STEVE INSKEEP, HOST:
We're getting a reminder here of how fiercely competitive this race is. Even as his party's convention is going on, Mitt Romney, campaigning in Indiana and President Obama, of course, not taking the week off - as rival candidates sometimes do during the opponent's convention. He's been making his case the last couple of days in college towns, trying to energize young voters.
And NPR's Scott Horsley is on the road with the president.
SCOTT HORSLEY, BYLINE: In the battleground states of Iowa, Colorado, and Virginia, Mr. Obama had a simple message for college students as they're starting school. They have more at stake in this election than practically anyone else.
PRESIDENT BARACK OBAMA: I know that's a pretty heavy idea to lay on you on just the second day of class.
OBAMA: But it's true.
HORSLEY: Mr. Obama ticked through issue after issue where he and his Republican challenger would move the country in different directions - whether it's taxes, or renewable energy, or health care. The president notes that Romney has vowed to repeal the health care law that allows millions of young adults to stay on their parents' insurance - up through age 26.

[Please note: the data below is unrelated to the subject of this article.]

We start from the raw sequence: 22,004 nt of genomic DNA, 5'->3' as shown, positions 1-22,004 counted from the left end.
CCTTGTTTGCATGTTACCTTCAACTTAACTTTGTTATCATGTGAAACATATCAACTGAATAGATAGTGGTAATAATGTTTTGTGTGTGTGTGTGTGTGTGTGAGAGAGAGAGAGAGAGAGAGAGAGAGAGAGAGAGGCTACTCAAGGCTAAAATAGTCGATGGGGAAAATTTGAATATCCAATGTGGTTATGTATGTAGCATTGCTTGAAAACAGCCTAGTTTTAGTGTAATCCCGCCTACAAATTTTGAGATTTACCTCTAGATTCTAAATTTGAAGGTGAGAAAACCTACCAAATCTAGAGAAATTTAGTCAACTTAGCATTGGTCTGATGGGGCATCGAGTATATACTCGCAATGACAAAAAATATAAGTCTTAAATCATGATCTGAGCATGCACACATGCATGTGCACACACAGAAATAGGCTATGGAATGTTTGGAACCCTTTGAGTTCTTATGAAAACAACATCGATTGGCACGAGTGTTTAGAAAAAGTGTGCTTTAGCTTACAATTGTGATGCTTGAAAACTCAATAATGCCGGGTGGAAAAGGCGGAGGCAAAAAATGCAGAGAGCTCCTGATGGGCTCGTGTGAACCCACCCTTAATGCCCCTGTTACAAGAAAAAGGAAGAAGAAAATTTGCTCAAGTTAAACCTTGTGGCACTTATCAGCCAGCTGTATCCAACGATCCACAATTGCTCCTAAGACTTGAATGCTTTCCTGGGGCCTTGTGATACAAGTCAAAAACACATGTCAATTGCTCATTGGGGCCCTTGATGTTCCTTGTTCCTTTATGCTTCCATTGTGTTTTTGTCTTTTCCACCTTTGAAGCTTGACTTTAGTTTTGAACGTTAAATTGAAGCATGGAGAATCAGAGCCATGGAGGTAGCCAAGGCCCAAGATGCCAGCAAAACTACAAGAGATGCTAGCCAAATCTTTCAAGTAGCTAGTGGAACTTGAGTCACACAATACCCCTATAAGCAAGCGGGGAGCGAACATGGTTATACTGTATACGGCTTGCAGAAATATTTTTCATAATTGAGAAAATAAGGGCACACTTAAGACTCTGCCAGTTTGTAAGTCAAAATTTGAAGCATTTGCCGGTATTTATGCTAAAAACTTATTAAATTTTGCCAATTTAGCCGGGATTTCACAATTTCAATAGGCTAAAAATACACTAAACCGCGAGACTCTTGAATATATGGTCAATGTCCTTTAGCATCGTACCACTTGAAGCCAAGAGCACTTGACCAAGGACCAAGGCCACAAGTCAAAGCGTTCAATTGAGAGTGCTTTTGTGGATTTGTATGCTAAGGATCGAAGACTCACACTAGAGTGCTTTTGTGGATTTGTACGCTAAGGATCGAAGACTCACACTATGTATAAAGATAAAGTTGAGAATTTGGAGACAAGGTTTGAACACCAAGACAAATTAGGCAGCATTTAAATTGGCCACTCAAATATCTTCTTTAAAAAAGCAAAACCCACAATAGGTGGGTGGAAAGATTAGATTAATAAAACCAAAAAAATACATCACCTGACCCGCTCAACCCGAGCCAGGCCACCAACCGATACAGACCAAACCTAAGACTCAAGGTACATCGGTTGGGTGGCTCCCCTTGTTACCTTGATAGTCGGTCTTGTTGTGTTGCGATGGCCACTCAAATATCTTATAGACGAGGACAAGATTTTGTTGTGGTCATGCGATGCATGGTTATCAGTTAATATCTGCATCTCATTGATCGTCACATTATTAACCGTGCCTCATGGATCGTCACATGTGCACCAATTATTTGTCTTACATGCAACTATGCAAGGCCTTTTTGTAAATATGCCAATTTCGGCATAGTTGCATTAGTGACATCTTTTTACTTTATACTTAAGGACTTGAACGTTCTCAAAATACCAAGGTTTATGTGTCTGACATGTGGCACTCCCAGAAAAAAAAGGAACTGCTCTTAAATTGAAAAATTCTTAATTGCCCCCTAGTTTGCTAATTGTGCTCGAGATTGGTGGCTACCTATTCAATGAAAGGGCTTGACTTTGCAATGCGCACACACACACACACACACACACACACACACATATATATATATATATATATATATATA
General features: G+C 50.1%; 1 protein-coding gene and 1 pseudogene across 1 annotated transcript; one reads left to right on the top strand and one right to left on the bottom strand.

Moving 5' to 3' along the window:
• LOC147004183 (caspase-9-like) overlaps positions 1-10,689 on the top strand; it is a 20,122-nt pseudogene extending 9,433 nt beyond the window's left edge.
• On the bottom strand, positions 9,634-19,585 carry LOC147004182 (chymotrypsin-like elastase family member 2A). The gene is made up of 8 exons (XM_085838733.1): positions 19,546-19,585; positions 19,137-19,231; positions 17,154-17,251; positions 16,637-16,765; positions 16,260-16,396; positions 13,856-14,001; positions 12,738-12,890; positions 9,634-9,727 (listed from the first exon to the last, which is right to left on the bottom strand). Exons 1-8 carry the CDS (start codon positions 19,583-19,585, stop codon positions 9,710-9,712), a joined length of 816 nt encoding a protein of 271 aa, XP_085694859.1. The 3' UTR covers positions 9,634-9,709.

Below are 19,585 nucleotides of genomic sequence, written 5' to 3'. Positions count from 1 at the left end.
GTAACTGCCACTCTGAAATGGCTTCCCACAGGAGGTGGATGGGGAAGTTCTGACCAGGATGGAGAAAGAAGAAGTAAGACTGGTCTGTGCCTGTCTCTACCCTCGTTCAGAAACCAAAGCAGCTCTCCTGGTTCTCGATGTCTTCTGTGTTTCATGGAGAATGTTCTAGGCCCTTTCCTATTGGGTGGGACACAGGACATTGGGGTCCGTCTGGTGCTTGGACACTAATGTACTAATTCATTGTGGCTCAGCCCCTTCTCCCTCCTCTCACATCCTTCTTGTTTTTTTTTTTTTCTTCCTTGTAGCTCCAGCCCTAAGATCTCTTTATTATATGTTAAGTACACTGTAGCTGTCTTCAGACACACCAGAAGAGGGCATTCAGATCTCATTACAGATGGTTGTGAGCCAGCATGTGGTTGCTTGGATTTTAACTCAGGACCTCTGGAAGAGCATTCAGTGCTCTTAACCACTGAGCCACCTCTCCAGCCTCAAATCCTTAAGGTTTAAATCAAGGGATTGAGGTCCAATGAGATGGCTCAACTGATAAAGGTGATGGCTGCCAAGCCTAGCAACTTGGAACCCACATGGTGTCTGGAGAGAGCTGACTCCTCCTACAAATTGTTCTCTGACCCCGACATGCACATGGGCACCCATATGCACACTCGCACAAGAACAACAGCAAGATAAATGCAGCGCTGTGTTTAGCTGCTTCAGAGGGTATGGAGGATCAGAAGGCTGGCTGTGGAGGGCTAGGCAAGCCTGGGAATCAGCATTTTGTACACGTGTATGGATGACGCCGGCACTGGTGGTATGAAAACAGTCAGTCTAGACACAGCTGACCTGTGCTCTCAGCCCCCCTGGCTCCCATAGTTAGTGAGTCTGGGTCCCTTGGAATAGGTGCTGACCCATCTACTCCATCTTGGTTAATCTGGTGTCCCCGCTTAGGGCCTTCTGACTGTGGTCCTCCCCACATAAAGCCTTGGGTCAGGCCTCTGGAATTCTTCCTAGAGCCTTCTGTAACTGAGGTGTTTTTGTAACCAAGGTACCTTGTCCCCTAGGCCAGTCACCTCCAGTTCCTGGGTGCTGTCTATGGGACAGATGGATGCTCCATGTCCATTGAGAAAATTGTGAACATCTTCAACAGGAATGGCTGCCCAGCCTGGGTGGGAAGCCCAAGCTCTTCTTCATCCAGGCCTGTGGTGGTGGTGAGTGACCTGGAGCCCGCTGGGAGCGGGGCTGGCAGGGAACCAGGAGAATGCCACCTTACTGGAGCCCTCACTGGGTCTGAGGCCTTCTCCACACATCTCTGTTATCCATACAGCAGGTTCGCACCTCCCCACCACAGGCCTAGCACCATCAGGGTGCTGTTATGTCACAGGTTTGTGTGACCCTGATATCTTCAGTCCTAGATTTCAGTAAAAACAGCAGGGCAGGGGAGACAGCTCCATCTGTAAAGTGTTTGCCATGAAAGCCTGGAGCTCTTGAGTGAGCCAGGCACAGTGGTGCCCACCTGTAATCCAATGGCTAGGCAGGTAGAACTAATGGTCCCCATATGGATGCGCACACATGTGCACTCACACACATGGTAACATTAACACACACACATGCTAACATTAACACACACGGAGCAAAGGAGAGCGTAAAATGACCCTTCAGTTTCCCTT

OBAMA: He calls my health care law Obamacare. I call his plan Romney doesn't care.
HORSLEY: The daily campaign rallies serve a dual purpose for the president. Local organizers work the crowd, signing up new voters and volunteers. At the same time, the events give Mr. Obama a platform to answer Republican criticisms as they're floated in Tampa.
For example, Republicans, including Romney, continue to accuse the president of stripping the work requirement out of welfare reform. In fact, the administration gave governors more flexibility to make the work requirement more effective.
In Charlottesville, Virginia yesterday, the president mocked Republicans for continuing that line of attack, even after it was thoroughly discredited.
OBAMA: They were asked about it and they said - one of their campaign people said, we won't have the fact-checkers dictate our campaign.
OBAMA: We will not let the truth get in the way.
HORSLEY: Mr. Obama also boasted about doubling the production of wind and solar power, and negotiating new fuel efficiency standards with automakers that were finalized this week. Those standards will eventually require cars to go nearly twice as far on a gallon of gas, reducing oil consumption and greenhouse gases.
This week, a Romney spokeswoman called the new standards extreme, warning they'll make new cars more expensive. Mr. Obama suggests that's an example of backward-looking policy, adding that maybe the steam engine is more Romney's speed. Transcript provided by NPR, Copyright NPR.